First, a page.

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Congresswomen Announced Positive COVID Test Then Went to Congress 6 Days Later to Vote for Pelosi for Speaker

By Melanie Arter | January 4, 2021 | 2:00pm EST
US Speaker of the House Nancy Pelosi speaks during a press conference after being re-elected by Democrats as speaker on Capitol Hill in Washington, DC, November 18, 2020. (Photo by SAUL LOEB/AFP via Getty Images)
US Speaker of the House Nancy Pelosi speaks during a press conference after being re-elected by Democrats as speaker on Capitol Hill in Washington, DC, November 18, 2020. (Photo by SAUL LOEB/AFP via Getty Images)

House Speaker Nancy Pelosi (D-Calif.) is under fire for allowing Rep. Gwen Moore (D-Wis.) to vote for her as speaker in person less than a week after Moore announced testing positive for COVID-19, The Hill reports.

Moore announced in a tweet on Monday, December 28 that she had tested positive for COVID and then tweeted Sunday, January 3 that she had completed her quarantine and was “medically cleared to travel and work on behalf” of the people in her district.

The CDC guidelines say that people should quarantine for 10 days after the day of a positive COVID test.

Proxy voting also known as remote voting is not allowed for a speaker vote. Pelosi could only afford to lose a handful of Democratic votes and still retain her speakership.

"I tested positive for COVID-19," Moore said in a tweet on December 28. "I am following guidance from my doctor and am isolating from others. I am thankful to be felling well. And I do not foresee this disrupting my work for Wisconsin's Fourth."

"I encourage every person to continue taking measures to prevent the spread of COVID-19 by wearing a mask, washing your hands, and practicing social distancing," Moore said in another tweet she sent on December 28.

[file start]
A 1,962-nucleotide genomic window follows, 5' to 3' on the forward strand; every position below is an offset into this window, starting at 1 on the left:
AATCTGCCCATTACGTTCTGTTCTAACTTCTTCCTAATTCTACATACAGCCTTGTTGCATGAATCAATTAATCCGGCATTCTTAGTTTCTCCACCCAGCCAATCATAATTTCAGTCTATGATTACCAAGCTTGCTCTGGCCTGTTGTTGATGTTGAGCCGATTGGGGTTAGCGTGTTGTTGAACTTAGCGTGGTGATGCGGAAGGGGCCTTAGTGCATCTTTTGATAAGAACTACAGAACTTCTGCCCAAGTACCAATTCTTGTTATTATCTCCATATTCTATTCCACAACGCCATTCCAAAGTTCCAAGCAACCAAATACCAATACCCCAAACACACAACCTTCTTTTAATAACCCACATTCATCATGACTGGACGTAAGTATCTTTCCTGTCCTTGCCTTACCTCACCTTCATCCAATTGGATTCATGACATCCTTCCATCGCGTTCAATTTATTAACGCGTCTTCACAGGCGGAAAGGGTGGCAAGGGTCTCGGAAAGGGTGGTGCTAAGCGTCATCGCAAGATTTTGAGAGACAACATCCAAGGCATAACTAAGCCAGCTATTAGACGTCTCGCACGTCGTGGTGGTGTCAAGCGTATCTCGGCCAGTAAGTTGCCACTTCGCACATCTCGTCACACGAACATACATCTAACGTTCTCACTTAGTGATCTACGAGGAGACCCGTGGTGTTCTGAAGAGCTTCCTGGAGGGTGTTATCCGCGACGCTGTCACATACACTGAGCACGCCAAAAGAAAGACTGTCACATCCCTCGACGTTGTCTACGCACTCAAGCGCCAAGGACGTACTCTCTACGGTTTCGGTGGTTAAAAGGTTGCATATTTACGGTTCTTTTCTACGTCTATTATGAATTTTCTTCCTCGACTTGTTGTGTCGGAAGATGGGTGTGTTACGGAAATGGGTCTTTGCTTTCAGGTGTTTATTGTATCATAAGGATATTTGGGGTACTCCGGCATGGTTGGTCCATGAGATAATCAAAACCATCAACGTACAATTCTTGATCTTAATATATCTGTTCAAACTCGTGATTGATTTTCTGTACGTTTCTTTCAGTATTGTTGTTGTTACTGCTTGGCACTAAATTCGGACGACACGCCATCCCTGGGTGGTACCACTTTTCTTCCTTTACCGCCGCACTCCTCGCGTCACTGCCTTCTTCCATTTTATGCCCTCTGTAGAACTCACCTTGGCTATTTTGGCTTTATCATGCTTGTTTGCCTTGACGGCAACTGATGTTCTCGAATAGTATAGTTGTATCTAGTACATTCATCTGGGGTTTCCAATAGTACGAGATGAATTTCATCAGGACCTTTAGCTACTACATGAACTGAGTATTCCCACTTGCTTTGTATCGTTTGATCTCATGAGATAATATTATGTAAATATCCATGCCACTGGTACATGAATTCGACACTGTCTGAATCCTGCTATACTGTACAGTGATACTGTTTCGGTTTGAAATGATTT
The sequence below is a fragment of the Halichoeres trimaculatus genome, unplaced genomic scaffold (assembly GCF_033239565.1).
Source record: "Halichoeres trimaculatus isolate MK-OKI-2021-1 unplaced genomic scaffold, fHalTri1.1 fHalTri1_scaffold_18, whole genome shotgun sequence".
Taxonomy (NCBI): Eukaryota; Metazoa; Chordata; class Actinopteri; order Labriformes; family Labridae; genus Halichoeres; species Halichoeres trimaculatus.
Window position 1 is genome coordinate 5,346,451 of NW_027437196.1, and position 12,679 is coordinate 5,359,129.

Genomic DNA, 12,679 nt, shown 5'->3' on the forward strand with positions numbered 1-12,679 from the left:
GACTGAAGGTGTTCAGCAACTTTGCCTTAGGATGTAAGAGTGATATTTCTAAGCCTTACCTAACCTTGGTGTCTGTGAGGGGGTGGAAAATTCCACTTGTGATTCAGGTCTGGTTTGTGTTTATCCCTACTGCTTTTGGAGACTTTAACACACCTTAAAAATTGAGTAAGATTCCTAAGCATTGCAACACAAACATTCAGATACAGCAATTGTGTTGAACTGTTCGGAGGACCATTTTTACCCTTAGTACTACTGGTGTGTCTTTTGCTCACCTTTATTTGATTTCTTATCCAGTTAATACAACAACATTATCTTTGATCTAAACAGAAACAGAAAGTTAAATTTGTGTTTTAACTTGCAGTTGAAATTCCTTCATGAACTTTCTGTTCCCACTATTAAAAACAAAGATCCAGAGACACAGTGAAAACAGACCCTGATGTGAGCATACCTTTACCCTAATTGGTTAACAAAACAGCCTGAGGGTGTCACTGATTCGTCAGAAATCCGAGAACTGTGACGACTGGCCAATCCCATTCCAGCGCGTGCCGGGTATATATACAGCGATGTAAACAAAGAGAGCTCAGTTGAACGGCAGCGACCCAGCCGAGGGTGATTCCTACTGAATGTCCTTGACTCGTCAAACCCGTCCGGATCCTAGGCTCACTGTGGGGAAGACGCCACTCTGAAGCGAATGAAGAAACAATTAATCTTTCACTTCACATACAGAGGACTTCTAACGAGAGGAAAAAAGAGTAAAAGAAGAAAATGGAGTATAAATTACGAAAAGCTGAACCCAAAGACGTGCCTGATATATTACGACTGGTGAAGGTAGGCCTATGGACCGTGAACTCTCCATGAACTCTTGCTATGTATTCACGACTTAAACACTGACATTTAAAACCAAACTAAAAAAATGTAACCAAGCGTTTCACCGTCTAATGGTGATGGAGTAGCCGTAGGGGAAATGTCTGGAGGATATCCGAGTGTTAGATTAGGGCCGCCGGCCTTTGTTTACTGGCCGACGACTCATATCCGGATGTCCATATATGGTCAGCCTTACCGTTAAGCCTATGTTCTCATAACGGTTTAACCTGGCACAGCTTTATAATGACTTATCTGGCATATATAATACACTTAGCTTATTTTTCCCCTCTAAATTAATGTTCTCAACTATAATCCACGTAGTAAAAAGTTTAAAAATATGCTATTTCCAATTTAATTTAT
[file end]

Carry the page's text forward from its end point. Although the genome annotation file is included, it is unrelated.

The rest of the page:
On January 3, Moore tweeted: "Thank you all for the well wishes. I am feeling good! My quarantine is over and I am medically cleared to travel and work on behalf of Wisconsin's Fourth Congressional District."



House Minority Leader Kevin McCarthy (R-Calif.) said it was “wrong” for the Democrats to allow Moore to vote so soon after her diagnosis.

“Pelosi is putting the public’s health at risk to keep herself in power,” Rep. Ken Buck (R-Colo.) tweeted.    

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“Looks like @SpeakerPelosi's proxy voting and remote hearing measures are only essential when her leadership position isn't on the line,” Rep. Bruce Westerman (R-Ark.) tweeted.

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“Could there be any greater hypocrisy than if members of Congress urge Americans to take the COVID-19 vaccine, have an opportunity to take the vaccine ahead of many exposed workers, and then continue to send proxies to D.C.? It's time to get back to work,” Westerman tweeted.

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Rep. Chip Roy (R-Texas) called for an end to proxy voting.

“If in-person voting is safe enough for @SpeakerPelosi to keep herself in power, it's safe enough to do the peoples' business according to the Constitution. It's time to end the fear-driven nonsense of proxy voting and make Congress show up for work,” Roy tweeted.

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